I am not naive enough to believe large public-spending projects are always cash-financed and may have to be financed over periods longer than a month or 29 years. I just do not believe the public ever knows there are other options to incurring massive interest, fee and commission related debt in their quest to build that important project.

Now the public is discovering that when you finance something you want and you do not have the cash to pay for it, you’re going to pay a mint while you are enriching everyone except yourself. Here is what I mean. Say your community really wants to invest in building a school. Everyone wants it. Today the measure goes on the ballot, gets approved, and a bond oversight committee makes sure no one steals or misappropriates the bond money and the school gets built. Today we would call this transaction a success. Yet what was missed was the answer to this question? Why did we pay 3-4 times more for this school than we should have? Why did we single-handedly enrich institutional investors located outside our neighborhood by paying millions in interest, fees and commissions?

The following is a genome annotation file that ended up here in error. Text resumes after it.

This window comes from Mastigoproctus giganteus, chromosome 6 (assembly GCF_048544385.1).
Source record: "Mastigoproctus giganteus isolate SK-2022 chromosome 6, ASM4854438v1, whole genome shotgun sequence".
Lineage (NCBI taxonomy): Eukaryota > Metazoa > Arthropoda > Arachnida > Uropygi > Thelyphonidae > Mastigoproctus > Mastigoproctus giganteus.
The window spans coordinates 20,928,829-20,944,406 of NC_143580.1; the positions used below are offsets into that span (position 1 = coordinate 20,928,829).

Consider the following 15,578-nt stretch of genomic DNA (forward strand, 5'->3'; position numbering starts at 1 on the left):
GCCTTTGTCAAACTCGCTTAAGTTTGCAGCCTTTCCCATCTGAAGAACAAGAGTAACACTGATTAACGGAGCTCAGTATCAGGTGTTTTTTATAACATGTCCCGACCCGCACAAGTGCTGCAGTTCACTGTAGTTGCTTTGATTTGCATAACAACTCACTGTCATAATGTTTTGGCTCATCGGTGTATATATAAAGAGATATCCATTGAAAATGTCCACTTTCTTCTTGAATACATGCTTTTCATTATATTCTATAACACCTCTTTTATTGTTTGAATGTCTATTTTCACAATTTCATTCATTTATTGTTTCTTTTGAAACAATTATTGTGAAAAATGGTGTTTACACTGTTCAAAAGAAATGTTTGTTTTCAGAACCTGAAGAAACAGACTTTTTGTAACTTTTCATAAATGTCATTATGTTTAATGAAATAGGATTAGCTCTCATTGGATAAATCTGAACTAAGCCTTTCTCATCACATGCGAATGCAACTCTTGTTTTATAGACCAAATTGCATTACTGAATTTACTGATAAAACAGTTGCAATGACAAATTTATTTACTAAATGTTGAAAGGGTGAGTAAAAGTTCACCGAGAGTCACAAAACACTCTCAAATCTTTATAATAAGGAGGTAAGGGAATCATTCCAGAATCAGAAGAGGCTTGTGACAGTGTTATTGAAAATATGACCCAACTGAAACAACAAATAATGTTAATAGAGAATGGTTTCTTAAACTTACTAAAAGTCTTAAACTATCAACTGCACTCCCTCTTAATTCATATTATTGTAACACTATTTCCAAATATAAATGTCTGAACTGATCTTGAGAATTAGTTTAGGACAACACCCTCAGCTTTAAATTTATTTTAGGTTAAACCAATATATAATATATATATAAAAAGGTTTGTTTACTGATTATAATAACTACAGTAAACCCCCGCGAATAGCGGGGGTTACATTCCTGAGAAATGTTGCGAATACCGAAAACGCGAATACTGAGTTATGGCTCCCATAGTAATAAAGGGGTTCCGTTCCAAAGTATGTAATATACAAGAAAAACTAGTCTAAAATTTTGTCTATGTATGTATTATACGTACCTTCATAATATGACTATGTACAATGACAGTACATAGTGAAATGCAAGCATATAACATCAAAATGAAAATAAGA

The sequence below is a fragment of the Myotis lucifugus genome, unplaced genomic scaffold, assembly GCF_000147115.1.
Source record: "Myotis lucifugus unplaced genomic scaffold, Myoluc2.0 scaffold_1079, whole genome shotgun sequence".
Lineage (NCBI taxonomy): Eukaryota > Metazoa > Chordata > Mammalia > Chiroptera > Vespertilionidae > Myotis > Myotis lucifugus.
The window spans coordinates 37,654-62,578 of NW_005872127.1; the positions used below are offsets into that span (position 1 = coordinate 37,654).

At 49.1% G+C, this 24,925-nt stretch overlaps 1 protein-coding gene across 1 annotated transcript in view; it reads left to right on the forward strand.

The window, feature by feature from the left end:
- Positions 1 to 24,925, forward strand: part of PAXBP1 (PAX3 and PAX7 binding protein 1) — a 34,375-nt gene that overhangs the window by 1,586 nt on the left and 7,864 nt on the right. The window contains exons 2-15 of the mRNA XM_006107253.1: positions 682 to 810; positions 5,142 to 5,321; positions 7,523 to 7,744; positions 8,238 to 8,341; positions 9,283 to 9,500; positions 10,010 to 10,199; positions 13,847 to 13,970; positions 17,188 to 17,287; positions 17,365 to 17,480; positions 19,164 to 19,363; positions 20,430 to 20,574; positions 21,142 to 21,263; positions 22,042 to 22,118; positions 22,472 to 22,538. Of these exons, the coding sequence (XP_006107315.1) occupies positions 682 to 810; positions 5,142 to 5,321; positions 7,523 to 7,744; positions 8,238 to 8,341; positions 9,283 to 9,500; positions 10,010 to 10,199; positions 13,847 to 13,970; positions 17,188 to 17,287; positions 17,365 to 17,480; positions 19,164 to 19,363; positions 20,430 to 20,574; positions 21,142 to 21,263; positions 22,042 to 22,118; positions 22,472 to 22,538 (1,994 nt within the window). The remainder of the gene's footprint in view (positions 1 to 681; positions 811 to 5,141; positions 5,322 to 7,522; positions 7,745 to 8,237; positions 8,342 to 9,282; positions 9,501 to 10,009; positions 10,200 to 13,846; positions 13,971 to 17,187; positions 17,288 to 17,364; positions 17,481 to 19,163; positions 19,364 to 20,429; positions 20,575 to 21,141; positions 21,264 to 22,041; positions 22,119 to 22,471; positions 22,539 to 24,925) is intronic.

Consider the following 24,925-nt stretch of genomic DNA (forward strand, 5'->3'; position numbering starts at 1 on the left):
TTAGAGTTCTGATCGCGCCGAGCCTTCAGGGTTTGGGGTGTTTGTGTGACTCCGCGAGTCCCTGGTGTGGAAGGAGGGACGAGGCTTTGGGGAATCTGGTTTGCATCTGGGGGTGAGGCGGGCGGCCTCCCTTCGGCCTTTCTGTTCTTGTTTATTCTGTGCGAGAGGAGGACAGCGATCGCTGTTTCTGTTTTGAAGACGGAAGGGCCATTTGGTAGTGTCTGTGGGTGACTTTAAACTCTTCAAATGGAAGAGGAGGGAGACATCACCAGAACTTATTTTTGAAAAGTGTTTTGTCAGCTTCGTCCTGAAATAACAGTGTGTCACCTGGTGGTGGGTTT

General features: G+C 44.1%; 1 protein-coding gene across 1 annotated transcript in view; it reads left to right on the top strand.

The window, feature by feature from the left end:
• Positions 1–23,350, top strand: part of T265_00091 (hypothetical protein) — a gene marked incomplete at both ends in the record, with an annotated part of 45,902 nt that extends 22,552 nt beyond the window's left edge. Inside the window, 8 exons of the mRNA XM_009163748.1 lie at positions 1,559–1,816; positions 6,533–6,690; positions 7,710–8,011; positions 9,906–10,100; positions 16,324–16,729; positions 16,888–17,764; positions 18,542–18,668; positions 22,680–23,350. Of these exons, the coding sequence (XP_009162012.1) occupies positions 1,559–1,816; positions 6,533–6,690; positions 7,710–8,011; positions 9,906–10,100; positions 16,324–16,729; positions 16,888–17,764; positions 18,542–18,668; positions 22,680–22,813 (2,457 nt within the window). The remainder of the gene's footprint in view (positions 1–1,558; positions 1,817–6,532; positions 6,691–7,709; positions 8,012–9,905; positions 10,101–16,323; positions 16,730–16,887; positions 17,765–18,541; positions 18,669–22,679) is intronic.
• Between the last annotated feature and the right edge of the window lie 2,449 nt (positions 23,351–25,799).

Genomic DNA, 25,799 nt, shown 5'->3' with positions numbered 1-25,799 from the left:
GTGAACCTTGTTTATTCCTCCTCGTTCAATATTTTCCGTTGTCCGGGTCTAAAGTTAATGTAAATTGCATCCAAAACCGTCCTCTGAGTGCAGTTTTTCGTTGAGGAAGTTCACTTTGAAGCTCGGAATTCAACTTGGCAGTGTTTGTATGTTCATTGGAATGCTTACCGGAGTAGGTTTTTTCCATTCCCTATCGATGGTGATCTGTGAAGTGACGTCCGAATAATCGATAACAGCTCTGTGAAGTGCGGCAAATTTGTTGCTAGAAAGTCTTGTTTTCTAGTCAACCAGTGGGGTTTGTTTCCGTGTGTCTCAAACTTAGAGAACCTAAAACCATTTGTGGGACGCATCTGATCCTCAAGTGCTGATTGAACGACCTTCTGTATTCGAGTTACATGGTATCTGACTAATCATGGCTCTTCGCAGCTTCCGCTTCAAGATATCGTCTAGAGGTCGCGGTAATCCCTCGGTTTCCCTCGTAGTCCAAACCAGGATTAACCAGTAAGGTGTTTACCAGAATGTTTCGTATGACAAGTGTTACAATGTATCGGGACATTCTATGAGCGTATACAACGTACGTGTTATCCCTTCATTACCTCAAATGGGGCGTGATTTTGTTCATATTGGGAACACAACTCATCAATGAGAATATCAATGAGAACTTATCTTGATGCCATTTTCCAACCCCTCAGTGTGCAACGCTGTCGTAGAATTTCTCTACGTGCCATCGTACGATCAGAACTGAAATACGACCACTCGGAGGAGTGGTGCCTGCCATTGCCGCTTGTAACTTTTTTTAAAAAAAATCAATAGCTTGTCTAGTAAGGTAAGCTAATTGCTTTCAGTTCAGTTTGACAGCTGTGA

I can’t change the past but let me give you another way to approach voters for publicly-financed projects:

In the future there should be three votes for any publicly funded project.
The First vote should be:
a.) Does the public believe this project -valued at $x million before finance costs- is important and necessary and should go forward?
If the answer is yes, there would be two more questions:
b.) Does the public agree to finance this project -valued at $million – through a temporary no-interest tax increase of $% – that will sunset once the initial project value had been satisfied?
or
c.) Does the public agree to finance this project – valued at $million – through a bond finance program that will add $x in interest/finance debt to the initial project value for a period of X years until fully paid?